Earthquake News

Could an earthquake emoji save lives? A common sign for earthquakes is sought by experts.

With the tragic explosion of Volcán de Fuego in Guatemala and Kilauea's ongoing rampage on Hawaii's Big Island, the emoji for volcanic eruptions has received a lot of attention on Twitter and other social media in recent months. Emojis are a quick way to convey the essence of tornadoes, cyclones, and tsunamis, among other natural disasters.

However, there has never been a common representation of the natural catastrophe—earthquakes—that poses a threat to a third of the world's population.

With the help of an open competition for an earth-shattering sign that cuts across language and culture, a small group of experts—including two from Washington state—are trying to close that gap.

Sara McBride of the U.S. said, "We need an emoji so we can connect swiftly with far wider numbers of people. Environmental Survey (USGS). People process images more quickly than words, yet not everyone speaks English well.

McBride, a native of the Tri-Cities region of Washington and a graduate of Central Washington University, is assisting the USGS with the development of the ShakeAlert earthquake early-warning system. She said that emojis might be really helpful in creating succinct, simple signals that are sent out minutes or seconds before powerful ground shaking starts.

Scientists are already using social media to nearly immediately pinpoint earthquakes around the world as people use Twitter to report shaking, damage, and fatalities. According to Stephen Hicks, a postdoctoral researcher in seismology at the UK's University of Southampton and the project's chief organizer, an emoji might help people communicate more quickly and across language boundaries.

"The sooner we learn that an earthquake has occurred, the better we can assess its potential repercussions and dispatch assistance in an emergency," he said.

According to Hicks, the project is enjoyable for the young researchers who put it together a few weeks ago. He acknowledged that the concept probably raised the eyes of some of their more senior coworkers. On Twitter, where a vibrant community of earthquake experts and enthusiasts follow one another and obsessively study significant temblors, many of the earliest talks took place.

According to McBride, the competition wants to draw ideas from artists and visual designers as well as scientists. An efficient emoji must be legible at extremely small sizes, easily identifiable across cultures, and accommodating to colorblind users.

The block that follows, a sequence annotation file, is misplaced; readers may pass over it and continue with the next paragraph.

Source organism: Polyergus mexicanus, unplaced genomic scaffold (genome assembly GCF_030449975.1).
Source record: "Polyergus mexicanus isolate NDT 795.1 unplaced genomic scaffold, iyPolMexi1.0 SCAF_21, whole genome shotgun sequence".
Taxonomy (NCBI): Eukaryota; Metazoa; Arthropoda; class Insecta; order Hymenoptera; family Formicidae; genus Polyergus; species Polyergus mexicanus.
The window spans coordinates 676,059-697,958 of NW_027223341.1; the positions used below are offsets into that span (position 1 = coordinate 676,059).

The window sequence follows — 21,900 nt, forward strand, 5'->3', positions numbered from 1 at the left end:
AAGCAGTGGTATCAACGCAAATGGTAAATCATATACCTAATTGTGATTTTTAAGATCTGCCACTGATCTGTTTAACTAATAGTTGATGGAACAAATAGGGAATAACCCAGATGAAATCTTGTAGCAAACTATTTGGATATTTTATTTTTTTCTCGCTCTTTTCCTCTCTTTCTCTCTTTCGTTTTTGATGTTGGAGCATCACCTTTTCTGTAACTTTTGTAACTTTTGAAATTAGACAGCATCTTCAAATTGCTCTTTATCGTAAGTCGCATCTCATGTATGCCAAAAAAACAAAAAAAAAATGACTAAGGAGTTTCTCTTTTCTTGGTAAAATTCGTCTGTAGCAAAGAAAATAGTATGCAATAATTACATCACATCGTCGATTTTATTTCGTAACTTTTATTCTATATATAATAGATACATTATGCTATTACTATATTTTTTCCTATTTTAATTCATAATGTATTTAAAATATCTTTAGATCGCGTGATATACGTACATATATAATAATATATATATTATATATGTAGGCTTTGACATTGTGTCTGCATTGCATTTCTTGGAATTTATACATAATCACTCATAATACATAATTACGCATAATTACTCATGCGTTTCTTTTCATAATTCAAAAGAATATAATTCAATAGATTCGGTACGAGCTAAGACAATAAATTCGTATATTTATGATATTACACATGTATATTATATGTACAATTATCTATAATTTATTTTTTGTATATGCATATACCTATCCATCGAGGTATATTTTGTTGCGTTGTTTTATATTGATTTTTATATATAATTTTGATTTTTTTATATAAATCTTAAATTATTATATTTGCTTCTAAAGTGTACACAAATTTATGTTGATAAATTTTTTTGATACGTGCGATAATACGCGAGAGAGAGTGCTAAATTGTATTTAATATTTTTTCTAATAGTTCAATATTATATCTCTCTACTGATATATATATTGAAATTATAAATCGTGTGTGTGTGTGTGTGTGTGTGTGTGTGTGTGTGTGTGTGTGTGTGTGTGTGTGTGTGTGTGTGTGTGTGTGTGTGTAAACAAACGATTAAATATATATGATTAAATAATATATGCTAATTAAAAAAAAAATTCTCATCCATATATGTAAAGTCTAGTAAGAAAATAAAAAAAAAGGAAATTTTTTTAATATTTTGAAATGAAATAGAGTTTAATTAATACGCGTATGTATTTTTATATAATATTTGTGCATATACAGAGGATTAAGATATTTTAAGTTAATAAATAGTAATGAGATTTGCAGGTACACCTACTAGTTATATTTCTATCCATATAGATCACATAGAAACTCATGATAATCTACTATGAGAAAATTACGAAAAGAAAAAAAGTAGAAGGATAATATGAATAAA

She replied, "You can't just put up an emoji and call it day." There is much to think about.

Some of the more than 40 submissions to date depict the Earth breaking like an egg. Others stress the human condition by rattling homes or people. One or more of them include a seismograph trace. Four or five finalists will remain once the steering committee narrows the field. Through Twitter, the public will vote to choose the winner.

However, creating a new emoji alone won't guarantee its acceptance.

The Unicode Consortium, a global organization that certifies and standardizes the variety of icons on smartphones, desktops, and social media platforms all across the world, is responsible for it.

The steering group will collaborate with the designer to apply for Unicode approval, which calls for a written reason and an application.

As a member of the #emojiquake steering team and a Columbia University PhD candidate in anthropology, Elizabeth Angell, a native of the Seattle area, said, "Anybody can do it, if you have an idea and you have a compelling argument you can make for it."

Duck-and-cover drills were a regular part of Angell's schooldays growing up; she graduated from the University of Washington. She recalls hearing tales from her grandparents about the Olympia earthquake in 1949, and at the age of 19, she experienced the 2001 Nisqually earthquake personally as it shook her rental home in the U-District.

Her decision to focus on the social, cultural, and political elements of earthquake disasters was influenced by those experiences.

She's interested to see how an earthquake emoji performs and develops online.

She noted that the "blue wave" emoji, which is typically used to represent tsunamis, has taken on a new meaning as a metaphor for a potential wave of Democratic victories in the upcoming midterm elections.

We can't possibly foresee all the uses for this earthquake emoji, in my opinion.

The entry deadline is July 14. The #emojiquake website provides clear guidelines and procedures.

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